Farmers dealt a raw deal by supermarket buyers will have their complaints investigated without fear of retribution, the government has pledged.
A new supermarket watchdog will follow up anonymous allegations in confidence, according to a consultation to be launched on Friday (5 February).
It is aimed at encouraging more farmers to highlight unscrupulous practices without running the risk of seeing their contracts terminated by Britain’s big retailers.
But it remains to be seen how many producers will speak out.
The watchdog will enforce a strengthened code of practice overseeing the relationship between retailers and their suppliers.
Launched by the Department of Business Innovation and Skills, the 12-week consultation will help determine watchdog’s exact powers.
It will help ministers decide the best way for the watchdog to operate – as well as the penalties it will impose.
Government minister Kevin Brennan said he was determined to ensure compliance with the Groceries Supply Code of Practice (GSCOP).
“Today we’re pushing ahead with our plans for a new body that will help to ensure free and fair competition and that the grocery supply market continues to work in the long-term best interest of consumers.
“It’s important to hear people’s views on exactly how the body should operate, its nature and exact role.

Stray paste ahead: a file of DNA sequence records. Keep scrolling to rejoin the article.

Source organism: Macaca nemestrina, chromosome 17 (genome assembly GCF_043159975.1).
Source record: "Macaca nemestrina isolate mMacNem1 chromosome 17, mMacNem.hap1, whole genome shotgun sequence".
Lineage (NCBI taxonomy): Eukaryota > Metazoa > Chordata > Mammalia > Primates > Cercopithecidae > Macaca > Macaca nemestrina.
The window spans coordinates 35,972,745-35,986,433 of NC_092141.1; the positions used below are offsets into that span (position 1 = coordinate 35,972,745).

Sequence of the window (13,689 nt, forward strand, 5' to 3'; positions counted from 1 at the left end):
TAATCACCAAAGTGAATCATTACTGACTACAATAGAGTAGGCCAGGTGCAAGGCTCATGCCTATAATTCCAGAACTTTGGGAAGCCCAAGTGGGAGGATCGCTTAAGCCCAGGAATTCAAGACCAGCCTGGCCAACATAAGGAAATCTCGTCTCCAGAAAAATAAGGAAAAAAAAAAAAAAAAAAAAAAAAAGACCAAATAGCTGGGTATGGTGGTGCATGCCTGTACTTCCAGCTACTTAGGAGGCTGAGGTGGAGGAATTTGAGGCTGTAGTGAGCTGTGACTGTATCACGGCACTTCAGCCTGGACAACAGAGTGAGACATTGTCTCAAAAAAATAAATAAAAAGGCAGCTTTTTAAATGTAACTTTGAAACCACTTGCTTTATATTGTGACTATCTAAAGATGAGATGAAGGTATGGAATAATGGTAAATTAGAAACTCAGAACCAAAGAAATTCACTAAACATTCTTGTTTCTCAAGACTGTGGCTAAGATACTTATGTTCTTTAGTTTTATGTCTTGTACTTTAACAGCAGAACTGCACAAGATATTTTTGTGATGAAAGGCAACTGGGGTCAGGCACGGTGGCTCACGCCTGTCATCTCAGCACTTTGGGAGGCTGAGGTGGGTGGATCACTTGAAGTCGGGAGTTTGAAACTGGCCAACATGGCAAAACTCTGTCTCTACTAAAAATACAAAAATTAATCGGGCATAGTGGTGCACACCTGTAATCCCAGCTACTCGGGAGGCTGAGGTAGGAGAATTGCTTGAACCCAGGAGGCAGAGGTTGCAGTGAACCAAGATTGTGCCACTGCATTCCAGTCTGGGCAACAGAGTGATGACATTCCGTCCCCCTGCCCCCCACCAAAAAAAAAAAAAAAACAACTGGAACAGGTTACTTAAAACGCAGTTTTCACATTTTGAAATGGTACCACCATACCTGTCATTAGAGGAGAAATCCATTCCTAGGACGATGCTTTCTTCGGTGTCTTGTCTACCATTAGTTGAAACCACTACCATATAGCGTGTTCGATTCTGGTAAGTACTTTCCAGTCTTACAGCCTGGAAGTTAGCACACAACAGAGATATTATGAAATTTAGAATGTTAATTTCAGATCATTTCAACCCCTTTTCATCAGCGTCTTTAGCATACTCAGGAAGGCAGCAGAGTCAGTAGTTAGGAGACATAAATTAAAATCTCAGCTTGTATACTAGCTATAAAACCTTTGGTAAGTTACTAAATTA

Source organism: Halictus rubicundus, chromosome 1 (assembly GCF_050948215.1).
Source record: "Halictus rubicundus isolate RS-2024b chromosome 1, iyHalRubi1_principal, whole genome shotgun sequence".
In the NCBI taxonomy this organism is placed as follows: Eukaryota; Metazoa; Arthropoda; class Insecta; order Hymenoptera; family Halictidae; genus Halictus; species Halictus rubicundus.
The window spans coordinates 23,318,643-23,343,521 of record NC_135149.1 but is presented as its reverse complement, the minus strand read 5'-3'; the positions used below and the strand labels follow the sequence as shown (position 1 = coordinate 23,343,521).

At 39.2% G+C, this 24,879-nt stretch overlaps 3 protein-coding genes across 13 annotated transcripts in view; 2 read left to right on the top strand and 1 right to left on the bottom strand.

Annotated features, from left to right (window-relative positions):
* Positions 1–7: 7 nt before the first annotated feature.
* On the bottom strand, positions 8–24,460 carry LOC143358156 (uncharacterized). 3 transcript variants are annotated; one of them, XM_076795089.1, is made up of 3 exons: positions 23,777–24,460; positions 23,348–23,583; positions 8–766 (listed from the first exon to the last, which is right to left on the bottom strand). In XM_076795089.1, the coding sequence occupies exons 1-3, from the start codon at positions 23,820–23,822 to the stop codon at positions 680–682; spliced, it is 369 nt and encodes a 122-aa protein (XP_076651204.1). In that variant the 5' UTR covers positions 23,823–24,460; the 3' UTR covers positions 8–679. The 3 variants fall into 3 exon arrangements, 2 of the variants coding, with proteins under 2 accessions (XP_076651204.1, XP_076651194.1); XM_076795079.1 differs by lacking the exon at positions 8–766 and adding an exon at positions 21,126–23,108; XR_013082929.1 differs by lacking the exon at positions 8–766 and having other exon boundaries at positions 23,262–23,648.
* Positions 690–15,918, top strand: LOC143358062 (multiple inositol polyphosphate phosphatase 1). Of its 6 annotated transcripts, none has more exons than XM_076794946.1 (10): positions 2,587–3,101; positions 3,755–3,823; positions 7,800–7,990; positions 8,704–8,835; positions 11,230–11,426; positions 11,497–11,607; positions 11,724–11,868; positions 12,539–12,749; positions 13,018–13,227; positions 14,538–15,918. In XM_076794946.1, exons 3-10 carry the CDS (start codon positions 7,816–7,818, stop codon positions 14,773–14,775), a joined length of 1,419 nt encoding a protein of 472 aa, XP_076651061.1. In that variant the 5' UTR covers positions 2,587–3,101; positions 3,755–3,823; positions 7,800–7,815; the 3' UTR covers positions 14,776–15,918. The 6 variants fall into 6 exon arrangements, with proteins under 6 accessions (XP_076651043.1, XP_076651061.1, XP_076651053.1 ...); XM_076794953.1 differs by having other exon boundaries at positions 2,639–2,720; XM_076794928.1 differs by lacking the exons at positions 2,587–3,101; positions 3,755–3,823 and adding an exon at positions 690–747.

“This consultation will enable us to take an informed and responsible decision on the make up of the new body that will strike the right balance between suppliers, the supermarkets and consumers.”
“The consultation will give farmers, food producers, consumers and retailers the chance to say how this balance should work.”
The launch of the consultation comes the day after the new code of practice came into force.
The government said it was keen for the new body to be established as soon as possible.
Retailers have been accused of making retrospective demands for money and changing trading terms just days before implementation of the code.
The NFU accused retailers of sustained bully-boy tactics against suppliers ahead of the code, which contains guidelines on fair dealing.
But Farmers Weekly was unable to find any producer willing to name names out of fear they would be identified.
NFU president Peter Kendall said: “In the past ten days, I have heard how suppliers to major retailers have faced some of the most unreasonable demands for retrospective payments and changes to trading terms that we’ve ever seen.”
Retailers were effectively launching pre-emptive strikes against farmers before protection afforded by the new code came into force, said Mr Kendall.
They were squeezing the very life blood out of British producers.
“The whole supply chain should be working together to meet the long term challenges that the food system faces; feeding a growing global population while impacting less on the environment.”
The British Retail Consortium rejected claims that supermarkets were giving farmers a raw deal.
Retailers did not control the food chain but were simply one link in a complex process from production to consumer, it said.